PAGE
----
HISTORY OF SURVEYING

The earliest preserved writings on surveying are those of Heron the Elder; a Greek
who lived in Alexandria about 150-100 B.C. His writings include a treatise, Dioptra (Surveyor's
Transit); a geometry book, Measurement; and an optical work, Mirrors. In Measurement, he
describes the method used in determining the area of a triangle from the lengths of three sides.
Thedioptra could be used for measuring angles and levelling (Fig. l.l).

In contrast to the Greeks, the Romans were more interested in practical applications of
mathematics and surveying for civil and military works. To layout a route for a road the Roman
surveyors used a few simple instruments for establishing horizontal lines and right angles. For
laying out right angles, they used a groma adopted from an Egyptian device. For long distance
measurement between cities, the Romans had an ingenious invention, the hodometer.
With the fall of the Roman empire, the ancient civilized world came to an end. All
technical disciplines, including surveying were no longer needed when even the basic laws
protecting life and property could not be enforced. During the Dark ages, the" art of surveying "
was almost forgotten. It was not until the beginning of Renaissance that a revival in exploration
and trade created new interest in western world in navigation, astronomy, cartography and
surveying.
During the thirteenth century, the magnetic compass was invented by Neckarn, Don
Englishman as an aid to navigation. In 1571 Thomas Digges an English mathematician known as
the father of modern surveying published a book describing a new "topographical instrument"

Although several scientists share credit for this discovery. rods. Surveying methods and instruments used at the beginning of the twentieth century were basically the same as those used in the nineteenth century. The first man who attempted to tie established points together by triangulation was a young Dutch mathematics professor Willebrod Snellvan Roijen (1531-1626). compasses. The recent refinement in global . it was Galilee Galilei who perfected the instrument in 1609. Also shown were ropes. By the end of the eighteenth century many instruments and tools used by modern surveyors had been developed. The incorporation of data collectors and electronic field books with interface to computer.001 of a centimetre.developed from the quadrant which became known as the "theodelitus". The Construction and Principal Uses of Mathematical Instruments published in 1723 by French writer Nicholas Bion showed sketches of rulers. protractors and pantograph. Development of the telescope in the late sixteenth century greatly increased the speed and accuracy of surveying. However new light weight metals and more advanced callibration techniques resulted in development of lighter and more accurate instruments needed for the precise layout requirements of high speed railroads and highways. printer. especially in route surveying and site selection. Electronic distance measuring instruments for ground surveying now are capable of printing output data in machine- readable language for computer input and/or combining distance and angle measurements for direct readout of horizontal and vertical distances to the nearest0. Advances of eighteenth century left nineteenth century engineers and surveyors a remarkable heritage in tools and instruments. The plane table was described almost in its present form by Jean Practorius in 1590. and plotter devices has resulted in the era of total station surveying. This simple instrument had all the essential features of modern theodolite except for the telescope. By 1950 photogramrnetric methods had revolutionized survey procedures. chains and pins for surveying plus angle and level instruments mounted on tripods. and advanced rapidly during the following decades. dividers. MODERN TRENDS lN SURVEYING Recent developments in photogrammetric and surveying equipment have been closely associated with advances in electronic and computer technologies. Use of aerial photography for mapping began in the 1910s.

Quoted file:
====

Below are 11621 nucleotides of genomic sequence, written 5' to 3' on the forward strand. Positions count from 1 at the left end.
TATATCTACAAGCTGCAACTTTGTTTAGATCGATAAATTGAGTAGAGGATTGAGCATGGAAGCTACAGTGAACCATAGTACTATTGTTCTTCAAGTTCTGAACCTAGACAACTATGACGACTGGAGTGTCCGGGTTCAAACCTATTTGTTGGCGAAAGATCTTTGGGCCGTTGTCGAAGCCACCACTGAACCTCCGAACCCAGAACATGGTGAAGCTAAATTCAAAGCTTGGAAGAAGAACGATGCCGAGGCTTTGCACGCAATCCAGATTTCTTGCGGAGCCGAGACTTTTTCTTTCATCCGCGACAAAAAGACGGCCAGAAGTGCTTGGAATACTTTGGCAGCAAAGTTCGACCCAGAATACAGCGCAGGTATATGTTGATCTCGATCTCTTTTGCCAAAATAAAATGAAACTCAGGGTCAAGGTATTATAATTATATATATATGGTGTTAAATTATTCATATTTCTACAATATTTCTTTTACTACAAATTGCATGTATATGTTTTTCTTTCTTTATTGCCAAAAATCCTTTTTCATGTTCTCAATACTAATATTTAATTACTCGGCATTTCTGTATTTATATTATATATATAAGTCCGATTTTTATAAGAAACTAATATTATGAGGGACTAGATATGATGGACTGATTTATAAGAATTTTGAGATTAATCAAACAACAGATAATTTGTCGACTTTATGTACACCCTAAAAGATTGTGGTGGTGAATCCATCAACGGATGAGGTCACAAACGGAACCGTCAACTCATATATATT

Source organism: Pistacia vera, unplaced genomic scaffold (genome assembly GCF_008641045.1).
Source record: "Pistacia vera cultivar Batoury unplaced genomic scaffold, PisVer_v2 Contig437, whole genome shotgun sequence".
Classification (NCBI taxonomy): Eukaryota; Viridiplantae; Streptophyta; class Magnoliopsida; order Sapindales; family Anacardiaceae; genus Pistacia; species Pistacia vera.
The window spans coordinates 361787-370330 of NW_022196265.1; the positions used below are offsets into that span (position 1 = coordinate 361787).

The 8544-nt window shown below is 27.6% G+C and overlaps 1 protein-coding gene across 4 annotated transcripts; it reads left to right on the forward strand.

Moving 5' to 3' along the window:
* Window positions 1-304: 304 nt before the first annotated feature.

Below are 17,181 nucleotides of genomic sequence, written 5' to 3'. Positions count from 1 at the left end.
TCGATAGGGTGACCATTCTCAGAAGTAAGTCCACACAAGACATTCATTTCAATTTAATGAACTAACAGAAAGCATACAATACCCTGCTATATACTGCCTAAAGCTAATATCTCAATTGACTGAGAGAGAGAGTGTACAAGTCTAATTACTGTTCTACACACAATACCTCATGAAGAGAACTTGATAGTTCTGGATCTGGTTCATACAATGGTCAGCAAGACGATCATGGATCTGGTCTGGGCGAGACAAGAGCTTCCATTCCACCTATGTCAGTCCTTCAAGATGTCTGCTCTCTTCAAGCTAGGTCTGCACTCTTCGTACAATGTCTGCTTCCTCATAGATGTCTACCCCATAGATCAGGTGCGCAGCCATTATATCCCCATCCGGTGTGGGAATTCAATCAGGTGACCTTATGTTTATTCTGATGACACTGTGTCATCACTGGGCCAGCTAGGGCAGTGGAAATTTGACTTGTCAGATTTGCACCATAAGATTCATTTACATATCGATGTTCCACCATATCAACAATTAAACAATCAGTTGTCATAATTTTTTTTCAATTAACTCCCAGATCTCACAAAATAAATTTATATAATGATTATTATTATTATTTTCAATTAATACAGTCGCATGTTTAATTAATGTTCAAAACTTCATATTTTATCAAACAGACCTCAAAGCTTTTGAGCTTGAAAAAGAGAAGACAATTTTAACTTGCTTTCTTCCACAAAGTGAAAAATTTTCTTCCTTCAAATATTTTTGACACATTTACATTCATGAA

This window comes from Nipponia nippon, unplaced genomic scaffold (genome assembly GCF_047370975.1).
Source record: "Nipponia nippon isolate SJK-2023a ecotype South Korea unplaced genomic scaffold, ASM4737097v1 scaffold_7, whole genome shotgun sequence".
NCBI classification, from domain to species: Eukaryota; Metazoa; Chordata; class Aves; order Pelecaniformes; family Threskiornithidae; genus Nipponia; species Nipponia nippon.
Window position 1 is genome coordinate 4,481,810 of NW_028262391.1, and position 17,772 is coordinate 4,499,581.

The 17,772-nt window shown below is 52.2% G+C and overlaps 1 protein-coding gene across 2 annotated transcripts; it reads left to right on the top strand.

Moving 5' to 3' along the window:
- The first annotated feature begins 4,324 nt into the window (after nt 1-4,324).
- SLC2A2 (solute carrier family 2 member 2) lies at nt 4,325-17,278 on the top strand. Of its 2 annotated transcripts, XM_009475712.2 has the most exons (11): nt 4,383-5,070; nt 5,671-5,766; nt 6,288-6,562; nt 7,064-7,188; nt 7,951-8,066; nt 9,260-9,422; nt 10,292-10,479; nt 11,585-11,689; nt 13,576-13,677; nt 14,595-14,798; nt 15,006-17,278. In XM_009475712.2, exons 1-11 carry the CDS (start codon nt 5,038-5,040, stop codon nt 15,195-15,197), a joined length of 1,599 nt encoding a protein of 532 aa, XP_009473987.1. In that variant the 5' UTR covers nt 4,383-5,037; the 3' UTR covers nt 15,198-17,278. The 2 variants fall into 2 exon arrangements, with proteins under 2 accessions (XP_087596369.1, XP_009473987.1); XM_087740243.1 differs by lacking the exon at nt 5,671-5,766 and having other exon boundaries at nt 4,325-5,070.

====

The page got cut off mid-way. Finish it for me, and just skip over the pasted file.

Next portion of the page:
As a result of the technological breakthroughs in surveying and mapping the survey engineer of 1990s must be better trained in a much broader field of science than the surveyor of even a decade ago. . with its miniaturized packaging of accelerometers and gyroscopes and satellite radio surveying have already revolutionized geodetic control surveying and promises to impact all phases of the surveying process. A background in higher mathematics. geodetic science and electronics is necessary for today's survey engineer to compete in this rapidly expanding discipline. computer technology.positioning systems and techniques developed for military navigation has led to yet another dramatic change in surveying instrumentation. automatically levels the line of sight. The principal change in levelling instruments has been widespread adoption of the automatic level in which the main level bubble has been replaced with a pendulum device which after the instrument has been rough levelled. Inertial surveying. photogrammetry. Lasers are being used for acquisition of vertical control data in photograrnrnetry and for providing line and grade in construction related surveying.